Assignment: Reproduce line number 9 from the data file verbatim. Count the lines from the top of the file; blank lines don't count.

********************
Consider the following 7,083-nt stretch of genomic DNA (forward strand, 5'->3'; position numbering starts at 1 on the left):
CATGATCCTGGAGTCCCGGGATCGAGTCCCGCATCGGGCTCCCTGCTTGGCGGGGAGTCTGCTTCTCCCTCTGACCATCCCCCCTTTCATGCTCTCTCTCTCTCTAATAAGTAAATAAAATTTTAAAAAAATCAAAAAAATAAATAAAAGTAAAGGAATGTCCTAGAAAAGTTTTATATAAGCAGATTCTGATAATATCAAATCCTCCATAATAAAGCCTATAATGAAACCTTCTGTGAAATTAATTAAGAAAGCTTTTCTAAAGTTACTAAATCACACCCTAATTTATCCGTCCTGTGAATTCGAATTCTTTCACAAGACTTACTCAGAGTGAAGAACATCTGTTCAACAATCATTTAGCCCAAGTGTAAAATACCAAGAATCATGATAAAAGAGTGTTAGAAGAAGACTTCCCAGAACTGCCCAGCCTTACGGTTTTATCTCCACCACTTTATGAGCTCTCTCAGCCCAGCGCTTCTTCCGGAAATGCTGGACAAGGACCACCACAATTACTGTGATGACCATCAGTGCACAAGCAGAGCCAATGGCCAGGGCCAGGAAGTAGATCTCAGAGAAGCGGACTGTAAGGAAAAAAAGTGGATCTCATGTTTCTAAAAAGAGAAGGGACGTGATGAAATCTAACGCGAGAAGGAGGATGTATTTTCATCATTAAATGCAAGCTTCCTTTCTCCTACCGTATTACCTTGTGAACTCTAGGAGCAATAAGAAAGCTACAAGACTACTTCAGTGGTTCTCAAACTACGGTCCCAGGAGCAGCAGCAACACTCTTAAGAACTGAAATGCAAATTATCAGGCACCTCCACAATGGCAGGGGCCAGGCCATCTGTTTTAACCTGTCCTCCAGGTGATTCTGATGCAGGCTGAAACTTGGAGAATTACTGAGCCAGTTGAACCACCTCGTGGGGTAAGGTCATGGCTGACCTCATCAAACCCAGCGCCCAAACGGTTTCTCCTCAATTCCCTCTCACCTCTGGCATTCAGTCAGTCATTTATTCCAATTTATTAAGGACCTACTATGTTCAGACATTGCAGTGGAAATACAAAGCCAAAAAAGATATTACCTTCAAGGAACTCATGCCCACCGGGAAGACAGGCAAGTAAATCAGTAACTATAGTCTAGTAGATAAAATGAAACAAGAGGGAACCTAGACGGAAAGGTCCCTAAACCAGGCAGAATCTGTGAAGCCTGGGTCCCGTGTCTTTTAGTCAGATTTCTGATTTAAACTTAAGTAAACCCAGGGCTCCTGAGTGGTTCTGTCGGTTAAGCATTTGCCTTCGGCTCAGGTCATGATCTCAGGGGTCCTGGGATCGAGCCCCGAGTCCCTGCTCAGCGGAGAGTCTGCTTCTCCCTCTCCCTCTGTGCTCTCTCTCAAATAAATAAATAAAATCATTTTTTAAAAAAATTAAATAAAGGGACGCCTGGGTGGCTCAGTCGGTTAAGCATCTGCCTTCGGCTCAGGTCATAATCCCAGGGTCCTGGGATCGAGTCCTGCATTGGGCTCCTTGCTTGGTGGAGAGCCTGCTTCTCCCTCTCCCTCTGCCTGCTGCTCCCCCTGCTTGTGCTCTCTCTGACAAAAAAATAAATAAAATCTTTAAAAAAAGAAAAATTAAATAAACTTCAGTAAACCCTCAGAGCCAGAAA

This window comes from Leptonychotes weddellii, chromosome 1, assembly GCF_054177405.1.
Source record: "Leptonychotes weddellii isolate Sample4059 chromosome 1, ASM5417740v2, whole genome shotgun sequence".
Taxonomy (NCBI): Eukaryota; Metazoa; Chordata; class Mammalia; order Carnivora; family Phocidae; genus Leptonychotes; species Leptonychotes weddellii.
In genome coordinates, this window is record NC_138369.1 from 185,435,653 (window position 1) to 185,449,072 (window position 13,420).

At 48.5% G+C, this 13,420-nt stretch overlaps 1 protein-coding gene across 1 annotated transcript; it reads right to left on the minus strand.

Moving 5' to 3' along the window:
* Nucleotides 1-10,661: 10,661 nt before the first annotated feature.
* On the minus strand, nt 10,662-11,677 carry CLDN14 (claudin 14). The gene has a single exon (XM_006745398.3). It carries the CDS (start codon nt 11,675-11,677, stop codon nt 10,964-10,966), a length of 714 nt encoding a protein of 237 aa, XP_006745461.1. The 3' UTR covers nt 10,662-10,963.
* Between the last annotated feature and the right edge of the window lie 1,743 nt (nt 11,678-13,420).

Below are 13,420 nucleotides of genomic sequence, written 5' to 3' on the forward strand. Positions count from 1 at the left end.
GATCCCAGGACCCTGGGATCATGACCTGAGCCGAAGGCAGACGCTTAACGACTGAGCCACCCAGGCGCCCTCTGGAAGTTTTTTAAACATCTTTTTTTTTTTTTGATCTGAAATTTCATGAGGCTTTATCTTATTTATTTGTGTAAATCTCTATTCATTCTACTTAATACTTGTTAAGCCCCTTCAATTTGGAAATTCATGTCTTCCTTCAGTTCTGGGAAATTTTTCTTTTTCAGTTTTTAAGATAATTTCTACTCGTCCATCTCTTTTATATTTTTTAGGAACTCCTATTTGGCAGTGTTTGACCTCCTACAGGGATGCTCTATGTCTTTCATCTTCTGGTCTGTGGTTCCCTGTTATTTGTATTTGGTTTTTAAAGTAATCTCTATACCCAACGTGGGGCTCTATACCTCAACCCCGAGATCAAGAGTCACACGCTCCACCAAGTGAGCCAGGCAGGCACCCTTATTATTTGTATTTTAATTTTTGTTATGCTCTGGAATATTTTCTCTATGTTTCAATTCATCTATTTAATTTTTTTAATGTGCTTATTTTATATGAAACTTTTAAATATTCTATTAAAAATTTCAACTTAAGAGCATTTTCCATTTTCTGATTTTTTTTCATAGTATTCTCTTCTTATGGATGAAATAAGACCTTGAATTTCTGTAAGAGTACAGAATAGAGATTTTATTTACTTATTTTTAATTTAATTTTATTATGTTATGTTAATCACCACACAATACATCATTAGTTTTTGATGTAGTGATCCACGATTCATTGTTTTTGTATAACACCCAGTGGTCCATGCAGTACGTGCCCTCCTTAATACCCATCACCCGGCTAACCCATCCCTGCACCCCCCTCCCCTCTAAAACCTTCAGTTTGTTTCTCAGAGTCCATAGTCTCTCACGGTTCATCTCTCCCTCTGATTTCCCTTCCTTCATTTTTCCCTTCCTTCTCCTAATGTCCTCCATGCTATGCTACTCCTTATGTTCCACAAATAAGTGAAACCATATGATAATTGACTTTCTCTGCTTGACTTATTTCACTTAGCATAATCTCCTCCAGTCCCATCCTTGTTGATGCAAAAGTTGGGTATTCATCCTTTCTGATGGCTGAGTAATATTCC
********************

* Nucleotides 1-10,661: 10,661 nt before the first annotated feature.